"Society does. Different cultures have determined what they call morality or standards of right conduct." -Go
There are a few typical philosophical arguments against the view that society is the main determinant of morality. I'll mention 3:
1) The first criticism comes by way of "counter arguments". Hitler's 3rd Reich for example, dictated that it was morally required to get jews executed in gas chambers. If society determines morality (and each "society" is morally equivalent), then the implication of your view is that Hitler's actions were justified because that's what society was dictating at the time. Most people probably wouldn't agree with that view.
2) If the particular society you belong to is always correct in determining morality, then it follows that it's always wrong to criticize that society. I like to think that society isn't always right and is far from perfect. It seems revolutionaries like Jesus, Martin Luther King Jr. and other social reformers would agree.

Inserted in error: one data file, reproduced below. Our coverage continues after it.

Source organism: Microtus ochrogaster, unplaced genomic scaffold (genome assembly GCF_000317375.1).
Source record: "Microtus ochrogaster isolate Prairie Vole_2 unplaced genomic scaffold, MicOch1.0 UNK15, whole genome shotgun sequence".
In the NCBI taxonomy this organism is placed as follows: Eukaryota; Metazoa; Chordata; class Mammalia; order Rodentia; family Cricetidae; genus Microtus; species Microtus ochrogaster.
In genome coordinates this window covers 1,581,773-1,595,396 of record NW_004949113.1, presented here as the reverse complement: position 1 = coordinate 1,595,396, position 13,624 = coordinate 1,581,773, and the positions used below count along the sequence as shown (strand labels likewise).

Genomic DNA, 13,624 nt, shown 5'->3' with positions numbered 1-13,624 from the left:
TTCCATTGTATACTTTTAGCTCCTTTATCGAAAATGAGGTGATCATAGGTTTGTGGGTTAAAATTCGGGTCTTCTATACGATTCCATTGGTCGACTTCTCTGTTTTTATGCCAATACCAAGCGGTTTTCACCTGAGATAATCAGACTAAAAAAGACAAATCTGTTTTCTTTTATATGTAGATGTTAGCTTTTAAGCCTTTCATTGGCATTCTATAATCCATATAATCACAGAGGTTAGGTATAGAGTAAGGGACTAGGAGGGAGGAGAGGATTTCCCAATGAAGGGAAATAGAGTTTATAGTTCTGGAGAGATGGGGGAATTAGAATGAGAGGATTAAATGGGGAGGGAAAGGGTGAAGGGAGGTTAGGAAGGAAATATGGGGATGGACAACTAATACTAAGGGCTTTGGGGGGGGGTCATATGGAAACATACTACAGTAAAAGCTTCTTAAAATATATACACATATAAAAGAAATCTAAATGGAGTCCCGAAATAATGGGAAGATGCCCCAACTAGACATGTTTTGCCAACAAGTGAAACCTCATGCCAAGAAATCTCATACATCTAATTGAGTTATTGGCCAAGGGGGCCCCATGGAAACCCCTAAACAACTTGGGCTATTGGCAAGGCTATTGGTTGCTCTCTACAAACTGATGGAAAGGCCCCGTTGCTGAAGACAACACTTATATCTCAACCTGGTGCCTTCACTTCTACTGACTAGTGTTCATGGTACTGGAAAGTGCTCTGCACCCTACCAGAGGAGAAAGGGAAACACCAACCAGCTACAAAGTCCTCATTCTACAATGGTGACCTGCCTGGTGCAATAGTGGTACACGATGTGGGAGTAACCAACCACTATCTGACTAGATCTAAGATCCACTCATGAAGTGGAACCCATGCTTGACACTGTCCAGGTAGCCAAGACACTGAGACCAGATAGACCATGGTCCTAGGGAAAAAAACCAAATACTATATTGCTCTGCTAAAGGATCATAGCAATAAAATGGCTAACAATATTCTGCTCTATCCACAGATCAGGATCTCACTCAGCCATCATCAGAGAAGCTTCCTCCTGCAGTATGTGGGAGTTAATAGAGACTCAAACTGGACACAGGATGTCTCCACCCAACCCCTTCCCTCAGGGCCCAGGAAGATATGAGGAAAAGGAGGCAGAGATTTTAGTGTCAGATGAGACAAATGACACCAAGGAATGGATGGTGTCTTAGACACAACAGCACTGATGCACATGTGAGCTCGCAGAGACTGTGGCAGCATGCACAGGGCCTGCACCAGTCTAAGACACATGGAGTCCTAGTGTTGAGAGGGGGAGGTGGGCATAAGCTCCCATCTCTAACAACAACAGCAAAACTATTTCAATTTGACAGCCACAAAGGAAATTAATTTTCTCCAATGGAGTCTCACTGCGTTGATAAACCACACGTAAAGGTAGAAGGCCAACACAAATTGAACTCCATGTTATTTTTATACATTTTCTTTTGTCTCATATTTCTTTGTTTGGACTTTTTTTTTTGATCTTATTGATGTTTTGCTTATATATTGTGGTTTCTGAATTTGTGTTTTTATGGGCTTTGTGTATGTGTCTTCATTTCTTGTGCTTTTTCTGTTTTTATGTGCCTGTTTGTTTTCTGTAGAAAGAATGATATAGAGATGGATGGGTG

3) The major argument against this view is difficulties in defining society. What exactly does "society" constitute? What happens if I happen to be bi-racial and belong to 2 different cultures/societies, who's rules do I follow if the two cultures happen to have contradictory views?
- If you think that even one of the above criticisms holds water, than you're forced to reject the idea that society determines morality... or at the very least you'd have to revise it.
- I would think that to some extent, society does play a role in what we consider good and evilů but it's certainly not the only criterion (as has been demonstrated by these age old criticisms)